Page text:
Do we really need another reality competition show? Yes, if the subject happens to stir emotions. And "Motor City Masters" involves something (car design) that people view passionately. Here's the story I sent to paper:
By MIKE HUGHES
In its reality rush, TV keeps trying competitions. It’s had
shows for singers and dancers and models, for designers and stylists and
artists, for make-up people and monster-makers. Even dogs had their day.
But now comes something many people are more passionate
about – car design. “It is a work of art that takes you places,” said Harald
Belker, the German giant who is a “Motor City Masters” judge.
And it’s part of coming-of-age. “I used to date guys
according to if they would let me drive,” said Jean Jennings, the writer who is
a judge. Now she has a Web site (jeanknowscars.com) and a belief that designers
are the most interesting people in the car business. “They are interested in art
and architecture and cooking; they know fabrics and sculpture. They’re very
The show’s judges and host are also interesting sorts who
came to the car culture in opposite ways:
For Brooke Burns, the host, it was gradual. “I
grew up with two sisters,” she said. “We were all dancing ballet,” not worrying
about horsepower. Only later, scooting around Hawaii in a black BMW convertible
during her “Baywatch” years, did she discover open-road joy.
For Jennings, it was instant. Her dad edited
Automotive News in Ann Arbor, Mich. Growing up on a mini-farm, she “played on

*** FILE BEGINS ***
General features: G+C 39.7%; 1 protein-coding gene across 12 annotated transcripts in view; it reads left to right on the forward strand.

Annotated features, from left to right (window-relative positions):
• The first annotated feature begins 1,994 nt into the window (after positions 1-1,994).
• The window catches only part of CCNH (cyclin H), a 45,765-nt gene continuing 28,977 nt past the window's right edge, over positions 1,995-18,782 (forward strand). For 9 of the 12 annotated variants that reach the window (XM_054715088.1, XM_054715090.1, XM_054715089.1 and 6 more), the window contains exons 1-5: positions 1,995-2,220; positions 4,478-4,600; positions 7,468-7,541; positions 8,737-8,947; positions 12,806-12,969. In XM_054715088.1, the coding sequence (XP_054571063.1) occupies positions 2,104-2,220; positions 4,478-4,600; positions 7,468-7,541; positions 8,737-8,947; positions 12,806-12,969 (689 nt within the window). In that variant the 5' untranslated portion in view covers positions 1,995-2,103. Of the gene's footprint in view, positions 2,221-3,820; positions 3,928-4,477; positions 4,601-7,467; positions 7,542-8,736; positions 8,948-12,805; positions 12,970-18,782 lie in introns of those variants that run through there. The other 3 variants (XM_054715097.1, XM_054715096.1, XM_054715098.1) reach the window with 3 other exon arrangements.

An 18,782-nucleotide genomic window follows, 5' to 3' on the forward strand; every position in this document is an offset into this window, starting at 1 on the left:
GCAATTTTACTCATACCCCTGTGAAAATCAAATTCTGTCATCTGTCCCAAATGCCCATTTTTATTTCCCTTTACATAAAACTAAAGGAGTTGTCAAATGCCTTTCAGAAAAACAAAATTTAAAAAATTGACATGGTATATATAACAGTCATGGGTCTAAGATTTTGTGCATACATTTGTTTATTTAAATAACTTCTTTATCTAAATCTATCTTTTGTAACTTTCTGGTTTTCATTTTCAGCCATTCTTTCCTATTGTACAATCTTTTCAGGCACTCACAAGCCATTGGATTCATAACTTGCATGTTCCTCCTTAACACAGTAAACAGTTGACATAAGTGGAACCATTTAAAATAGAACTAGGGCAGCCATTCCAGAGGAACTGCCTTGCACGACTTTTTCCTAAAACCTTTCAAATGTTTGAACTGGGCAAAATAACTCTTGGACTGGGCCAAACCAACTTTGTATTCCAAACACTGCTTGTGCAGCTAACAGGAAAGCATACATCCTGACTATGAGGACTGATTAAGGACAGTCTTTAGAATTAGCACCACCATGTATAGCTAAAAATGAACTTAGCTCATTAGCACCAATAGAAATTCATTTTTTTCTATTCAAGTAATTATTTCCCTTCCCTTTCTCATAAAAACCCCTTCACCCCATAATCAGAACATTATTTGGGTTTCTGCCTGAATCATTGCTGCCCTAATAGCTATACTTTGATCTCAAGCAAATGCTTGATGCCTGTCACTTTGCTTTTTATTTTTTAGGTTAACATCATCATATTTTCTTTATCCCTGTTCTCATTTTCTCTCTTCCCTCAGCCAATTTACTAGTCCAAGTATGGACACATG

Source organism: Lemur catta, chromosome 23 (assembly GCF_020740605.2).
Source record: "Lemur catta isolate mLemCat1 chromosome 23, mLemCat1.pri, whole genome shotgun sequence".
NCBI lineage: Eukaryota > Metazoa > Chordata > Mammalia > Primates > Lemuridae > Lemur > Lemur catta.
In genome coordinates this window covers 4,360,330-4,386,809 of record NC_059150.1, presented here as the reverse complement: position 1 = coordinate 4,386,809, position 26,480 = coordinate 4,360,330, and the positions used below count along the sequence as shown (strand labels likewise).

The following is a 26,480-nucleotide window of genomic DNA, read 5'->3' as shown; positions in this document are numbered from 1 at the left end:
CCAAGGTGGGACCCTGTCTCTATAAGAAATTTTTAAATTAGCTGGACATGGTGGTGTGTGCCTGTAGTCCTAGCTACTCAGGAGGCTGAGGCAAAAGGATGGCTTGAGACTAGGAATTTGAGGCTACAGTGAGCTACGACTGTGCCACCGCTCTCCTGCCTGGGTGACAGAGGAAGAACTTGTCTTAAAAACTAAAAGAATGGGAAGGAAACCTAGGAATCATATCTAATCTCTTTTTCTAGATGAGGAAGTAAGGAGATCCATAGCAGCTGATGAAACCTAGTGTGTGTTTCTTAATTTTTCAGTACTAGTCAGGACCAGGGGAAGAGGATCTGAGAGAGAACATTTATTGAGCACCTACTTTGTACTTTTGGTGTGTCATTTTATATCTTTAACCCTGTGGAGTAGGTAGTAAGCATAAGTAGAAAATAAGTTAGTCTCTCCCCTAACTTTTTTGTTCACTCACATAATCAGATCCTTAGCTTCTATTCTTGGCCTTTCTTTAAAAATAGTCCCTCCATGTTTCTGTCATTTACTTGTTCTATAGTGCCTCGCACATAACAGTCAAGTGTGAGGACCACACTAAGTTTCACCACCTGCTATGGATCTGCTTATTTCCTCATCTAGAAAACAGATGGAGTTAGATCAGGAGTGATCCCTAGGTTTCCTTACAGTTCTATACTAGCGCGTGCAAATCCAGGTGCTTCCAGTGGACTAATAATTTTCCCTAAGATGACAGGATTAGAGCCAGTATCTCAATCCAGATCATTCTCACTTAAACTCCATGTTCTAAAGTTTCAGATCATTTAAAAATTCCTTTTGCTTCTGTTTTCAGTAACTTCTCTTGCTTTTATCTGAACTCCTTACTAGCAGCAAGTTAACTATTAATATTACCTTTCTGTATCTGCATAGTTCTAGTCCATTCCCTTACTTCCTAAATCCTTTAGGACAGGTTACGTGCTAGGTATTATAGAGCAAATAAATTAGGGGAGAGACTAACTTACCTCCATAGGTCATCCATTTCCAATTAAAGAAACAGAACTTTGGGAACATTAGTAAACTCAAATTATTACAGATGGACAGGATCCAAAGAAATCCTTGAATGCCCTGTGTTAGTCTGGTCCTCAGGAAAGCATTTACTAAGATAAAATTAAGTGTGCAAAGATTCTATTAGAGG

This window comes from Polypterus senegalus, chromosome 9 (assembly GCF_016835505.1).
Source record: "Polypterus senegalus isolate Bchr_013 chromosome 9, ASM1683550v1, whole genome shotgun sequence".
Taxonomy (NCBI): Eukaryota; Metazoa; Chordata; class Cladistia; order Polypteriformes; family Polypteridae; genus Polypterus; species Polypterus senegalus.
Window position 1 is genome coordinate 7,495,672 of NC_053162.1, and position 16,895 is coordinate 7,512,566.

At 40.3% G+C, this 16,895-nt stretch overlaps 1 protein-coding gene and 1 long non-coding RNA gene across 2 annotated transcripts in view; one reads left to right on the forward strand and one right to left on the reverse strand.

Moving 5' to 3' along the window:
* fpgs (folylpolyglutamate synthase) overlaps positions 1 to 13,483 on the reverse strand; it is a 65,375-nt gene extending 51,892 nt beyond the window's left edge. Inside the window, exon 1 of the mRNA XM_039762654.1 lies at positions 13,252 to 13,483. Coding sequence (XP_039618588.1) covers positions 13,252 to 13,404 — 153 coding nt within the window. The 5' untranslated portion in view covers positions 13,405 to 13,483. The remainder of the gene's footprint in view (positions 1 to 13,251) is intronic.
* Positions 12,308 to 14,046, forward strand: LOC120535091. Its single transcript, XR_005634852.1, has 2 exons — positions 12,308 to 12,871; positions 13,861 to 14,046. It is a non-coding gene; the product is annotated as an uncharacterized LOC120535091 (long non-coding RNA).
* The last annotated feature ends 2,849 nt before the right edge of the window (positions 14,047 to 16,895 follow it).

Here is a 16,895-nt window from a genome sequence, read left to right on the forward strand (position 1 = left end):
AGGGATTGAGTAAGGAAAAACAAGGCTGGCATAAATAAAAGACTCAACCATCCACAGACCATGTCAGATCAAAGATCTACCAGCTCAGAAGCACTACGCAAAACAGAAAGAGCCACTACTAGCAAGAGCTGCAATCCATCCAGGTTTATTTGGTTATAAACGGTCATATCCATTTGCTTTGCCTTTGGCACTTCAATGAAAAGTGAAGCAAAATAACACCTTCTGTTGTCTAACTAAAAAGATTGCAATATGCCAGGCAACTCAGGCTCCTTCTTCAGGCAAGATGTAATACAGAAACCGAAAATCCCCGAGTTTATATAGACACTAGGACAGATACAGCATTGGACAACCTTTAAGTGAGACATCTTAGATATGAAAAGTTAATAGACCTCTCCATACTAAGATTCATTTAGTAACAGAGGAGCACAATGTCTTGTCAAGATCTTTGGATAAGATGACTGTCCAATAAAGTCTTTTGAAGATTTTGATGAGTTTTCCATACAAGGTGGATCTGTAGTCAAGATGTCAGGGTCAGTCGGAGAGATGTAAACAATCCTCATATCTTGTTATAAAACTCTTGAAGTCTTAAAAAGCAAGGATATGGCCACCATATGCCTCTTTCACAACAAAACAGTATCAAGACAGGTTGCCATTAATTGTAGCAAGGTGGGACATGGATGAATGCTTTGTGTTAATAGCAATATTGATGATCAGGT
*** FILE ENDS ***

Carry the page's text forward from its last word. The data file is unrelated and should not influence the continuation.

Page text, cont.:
dirt roads, fished” and drove things. She
became a cab-owner and a test-track driver, before writing for Car and Driver
and helping start Automobile Magazine.
And for Belker, it was long-distance. He grew up
as a towering tennis star, in a Germany that lacked muscle-cars. “I was very
passionate about my first car, a Volkswagen Rabbit,” he said. It only had 60 horsepower, “but I drove the heck
out of it.” Later, he studied auto design.
Belker even has an odd distinction: “I was the dummy for the
Smart Car.” To make sure anyone could drive it, the micro-car was patterned
around him and another designer, each 6-foot-7.
He’s been working for movies lately, ranging from the
Batmobile to Inspector Gadget’s car. (“My job isn’t always about good
taste.”) It’s fast work, but Belker
marvels at the challenges the show’s contestants faced. “Sometimes, I thought,
‘Thank goodness I don’t have to do something that fast.”
Clever designers are crucial to companies, Jennings said.
Most cars are so well-made that people could keep them for 10 years; the design
nudges them into changing.
And they’re important to the buyer, she said. “To choose a
car is a very emotional decision …. Just because you have a family car doesn’t
mean it has to be a box.” And on the show, 10 would-be masters keep trying to
think outside that mobile box.
“Motor City Masters,” 10 p.m. Tuesdays, TruTV
(formerly Court TV); opener (June 24) reruns at 11 p.m. and 2 and 3 a.m.
Opener also reruns at 11 p.m. Wednesday, 4 p.m.
Saturday, 11 p.m. Monday (June 30); also, at 5:30 p.m. Saturday on TNT.